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Last Updated: Thursday, 12 August, 2004, 18:51 GMT 19:51 UK
A torch-bearer for the UN
By Eric Falt
Director of Communications, United Nations Environment Programme

Eric Falt, left, receives the Olympic Torch from Jean-Michel Cousteau
Eric, left, receives the Olympic Torch from Jean-Michel Cousteau

At 4pm, in the afternoon heat of Kalyvia outside Athens, I do not really need to warm up.

I am preparing to carry the Olympic torch on behalf of my organisation - the United Nations Environment Programme (UNEP).

With world-famous marine explorer Jean-Michel Cousteau and devoted Greek-American environmentalist Tony Diamantidis, I have been invited by the Greek organisers to be part of the Global Torch Relay, only 24 hours before the flame reaches the Olympic Stadium.

In fact, I appear to be the last non-Greek to carry the torch. Who could refuse such an offer?

The environment is officially recognised by the International Olympic Committee (IOC) as the third pillar of Olympism - and UNEP has tried to raise the importance and visibility of environmental issues in the games.

'Foul shantytown'

The idea is simple, albeit still new to many. The quality of the environment affects sports - who wants to jog amidst garbage? - and sports affect the environment.

The sport community - from events organisers and stadium builders to sports goods manufacturers and the athletes themselves - must therefore ensure that sport creates the minimum harm and the maximum benefit to society and nature.

As I look around, I can see that the whole of Greece has mobilised to offer its most inviting face. The country has been scrubbed clean.

The 2004 games will not be the "greenest" ever, but Athens has gone a long way from being the "foul, drunken shantytown plagued by water shortages, campfire smoke and sewage" depicted in a description of the ancient games that took place here 2,000 years ago.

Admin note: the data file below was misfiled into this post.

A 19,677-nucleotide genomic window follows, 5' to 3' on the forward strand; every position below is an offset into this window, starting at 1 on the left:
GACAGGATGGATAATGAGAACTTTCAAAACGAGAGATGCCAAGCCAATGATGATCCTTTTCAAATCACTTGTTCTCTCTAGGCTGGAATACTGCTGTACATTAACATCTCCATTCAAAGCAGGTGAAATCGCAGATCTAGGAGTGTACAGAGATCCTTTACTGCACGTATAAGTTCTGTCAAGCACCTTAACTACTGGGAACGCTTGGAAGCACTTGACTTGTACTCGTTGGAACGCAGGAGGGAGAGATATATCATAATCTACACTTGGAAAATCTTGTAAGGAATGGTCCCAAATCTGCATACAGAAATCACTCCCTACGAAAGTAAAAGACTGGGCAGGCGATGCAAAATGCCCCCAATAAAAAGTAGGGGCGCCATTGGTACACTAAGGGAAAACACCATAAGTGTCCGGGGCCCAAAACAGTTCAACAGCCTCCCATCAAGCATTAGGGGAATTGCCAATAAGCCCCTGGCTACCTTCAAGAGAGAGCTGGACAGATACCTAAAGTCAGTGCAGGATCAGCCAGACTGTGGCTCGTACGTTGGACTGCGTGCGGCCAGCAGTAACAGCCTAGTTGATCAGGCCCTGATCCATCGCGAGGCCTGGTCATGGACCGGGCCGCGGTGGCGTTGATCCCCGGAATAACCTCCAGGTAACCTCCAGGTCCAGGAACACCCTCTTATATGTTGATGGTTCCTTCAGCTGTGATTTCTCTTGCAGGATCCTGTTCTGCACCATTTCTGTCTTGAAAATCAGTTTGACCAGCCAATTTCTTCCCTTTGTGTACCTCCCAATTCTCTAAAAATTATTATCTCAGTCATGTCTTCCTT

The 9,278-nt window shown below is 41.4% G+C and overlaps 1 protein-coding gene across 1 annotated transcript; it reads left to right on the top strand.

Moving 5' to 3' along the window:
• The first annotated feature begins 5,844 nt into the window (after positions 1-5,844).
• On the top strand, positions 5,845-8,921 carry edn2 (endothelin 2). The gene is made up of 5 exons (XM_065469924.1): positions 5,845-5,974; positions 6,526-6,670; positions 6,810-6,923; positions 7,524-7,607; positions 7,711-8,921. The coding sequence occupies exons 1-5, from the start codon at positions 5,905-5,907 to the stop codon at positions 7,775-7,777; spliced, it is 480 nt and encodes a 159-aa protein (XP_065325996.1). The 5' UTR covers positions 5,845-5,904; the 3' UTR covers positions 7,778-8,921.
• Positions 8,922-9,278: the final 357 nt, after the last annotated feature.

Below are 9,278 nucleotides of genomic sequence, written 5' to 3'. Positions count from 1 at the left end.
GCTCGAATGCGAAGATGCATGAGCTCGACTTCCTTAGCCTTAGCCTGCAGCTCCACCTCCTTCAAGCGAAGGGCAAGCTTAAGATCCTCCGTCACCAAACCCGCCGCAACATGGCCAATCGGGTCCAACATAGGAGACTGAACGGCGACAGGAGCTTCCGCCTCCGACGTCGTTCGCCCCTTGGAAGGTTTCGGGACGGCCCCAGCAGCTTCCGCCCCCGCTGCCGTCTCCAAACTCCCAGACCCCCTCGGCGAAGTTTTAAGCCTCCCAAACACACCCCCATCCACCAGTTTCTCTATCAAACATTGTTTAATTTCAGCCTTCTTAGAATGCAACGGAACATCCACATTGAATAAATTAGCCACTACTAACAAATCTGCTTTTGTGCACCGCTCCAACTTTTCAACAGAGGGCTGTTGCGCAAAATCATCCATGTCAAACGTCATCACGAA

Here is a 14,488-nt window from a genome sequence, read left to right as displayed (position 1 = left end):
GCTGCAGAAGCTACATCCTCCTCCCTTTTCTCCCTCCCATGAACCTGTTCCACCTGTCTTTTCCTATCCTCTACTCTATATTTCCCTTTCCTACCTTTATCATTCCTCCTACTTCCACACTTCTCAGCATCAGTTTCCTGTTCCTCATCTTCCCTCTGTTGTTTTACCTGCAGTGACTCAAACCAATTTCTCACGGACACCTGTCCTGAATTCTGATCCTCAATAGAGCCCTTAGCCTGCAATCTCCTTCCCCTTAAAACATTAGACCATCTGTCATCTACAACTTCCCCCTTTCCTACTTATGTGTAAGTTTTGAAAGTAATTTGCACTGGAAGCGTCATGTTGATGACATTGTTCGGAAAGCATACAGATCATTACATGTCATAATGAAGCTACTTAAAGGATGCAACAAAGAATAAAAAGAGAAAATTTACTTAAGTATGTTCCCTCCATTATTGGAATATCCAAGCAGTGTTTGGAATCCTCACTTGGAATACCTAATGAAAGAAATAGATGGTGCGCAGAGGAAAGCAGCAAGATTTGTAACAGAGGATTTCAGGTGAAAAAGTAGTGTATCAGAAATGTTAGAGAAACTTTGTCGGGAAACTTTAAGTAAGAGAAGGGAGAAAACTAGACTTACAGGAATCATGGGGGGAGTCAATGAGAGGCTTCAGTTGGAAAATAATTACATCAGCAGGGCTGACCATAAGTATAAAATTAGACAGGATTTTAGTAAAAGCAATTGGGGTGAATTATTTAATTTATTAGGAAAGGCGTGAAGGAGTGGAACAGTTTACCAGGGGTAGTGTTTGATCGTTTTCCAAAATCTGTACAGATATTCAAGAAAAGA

Moving ideals

At 4.15pm, I hear a roar from the Greek crowd as Jean-Michel approaches.

I light my torch to his and finally start my short stretch of running.

Somehow, I think back to the beginning of my career and the first time I entered the UN headquarters in New York.

With goose bumps rising on my skin, I remember another route lined with people 11 years ago, when I was part of the first UN group to enter Haiti after the ousting of military dictators
Eric Falt

I feel the same sort of emotion. It should be no surprise, though, since the Olympics and the UN share many of the same ideals and principles.

I run along the Olympic route lined with olive trees, with thousands of people cheering, and hundreds of children waving olive branches and chanting "Hellas! Hellas!"

With goose bumps rising on my skin, I remember another route lined with people 11 years ago, when I was part of the first UN group to enter Haiti after the ousting of military dictators. The reason for the joy of the people was much different then, but on both occasions I find them "liberated".

The Greeks are liberated from the wait and the anxiety, satisfied with their collective achievement. The Olympic Games are here at last and I can see unmistakable pride and happiness all around.

Sport, politics, peace and the environment. Who says they are not connected?




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